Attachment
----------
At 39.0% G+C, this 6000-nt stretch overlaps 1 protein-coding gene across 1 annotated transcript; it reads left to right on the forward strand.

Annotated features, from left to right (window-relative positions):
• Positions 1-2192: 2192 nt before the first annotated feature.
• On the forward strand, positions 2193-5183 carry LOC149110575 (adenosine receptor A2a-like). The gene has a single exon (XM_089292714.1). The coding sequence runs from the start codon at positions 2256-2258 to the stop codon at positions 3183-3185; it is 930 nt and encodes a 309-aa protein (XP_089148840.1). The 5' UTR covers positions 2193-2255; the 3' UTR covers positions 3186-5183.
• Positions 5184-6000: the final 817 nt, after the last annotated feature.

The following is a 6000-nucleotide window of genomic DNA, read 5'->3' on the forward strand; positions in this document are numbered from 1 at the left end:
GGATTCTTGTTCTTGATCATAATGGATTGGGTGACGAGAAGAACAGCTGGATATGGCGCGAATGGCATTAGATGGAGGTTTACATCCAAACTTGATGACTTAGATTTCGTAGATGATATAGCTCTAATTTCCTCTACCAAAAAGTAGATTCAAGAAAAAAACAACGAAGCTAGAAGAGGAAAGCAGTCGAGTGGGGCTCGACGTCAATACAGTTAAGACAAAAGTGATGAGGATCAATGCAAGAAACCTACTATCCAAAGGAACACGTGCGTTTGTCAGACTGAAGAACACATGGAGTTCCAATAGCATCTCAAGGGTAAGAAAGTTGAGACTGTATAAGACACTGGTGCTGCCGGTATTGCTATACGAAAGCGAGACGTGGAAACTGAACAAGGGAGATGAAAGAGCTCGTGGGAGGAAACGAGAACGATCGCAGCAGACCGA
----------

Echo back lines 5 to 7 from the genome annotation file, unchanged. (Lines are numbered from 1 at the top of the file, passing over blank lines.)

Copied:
• Positions 5184-6000: the final 817 nt, after the last annotated feature.

The following is a 6000-nucleotide window of genomic DNA, read 5'->3' on the forward strand; positions in this document are numbered from 1 at the left end:
GGATTCTTGTTCTTGATCATAATGGATTGGGTGACGAGAAGAACAGCTGGATATGGCGCGAATGGCATTAGATGGAGGTTTACATCCAAACTTGATGACTTAGATTTCGTAGATGATATAGCTCTAATTTCCTCTACCAAAAAGTAGATTCAAGAAAAAAACAACGAAGCTAGAAGAGGAAAGCAGTCGAGTGGGGCTCGACGTCAATACAGTTAAGACAAAAGTGATGAGGATCAATGCAAGAAACCTACTATCCAAAGGAACACGTGCGTTTGTCAGACTGAAGAACACATGGAGTTCCAATAGCATCTCAAGGGTAAGAAAGTTGAGACTGTATAAGACACTGGTGCTGCCGGTATTGCTATACGAAAGCGAGACGTGGAAACTGAACAAGGGAGATGAAAGAGCTCGTGGGAGGAAACGAGAACGATCGCAGCAGACCGA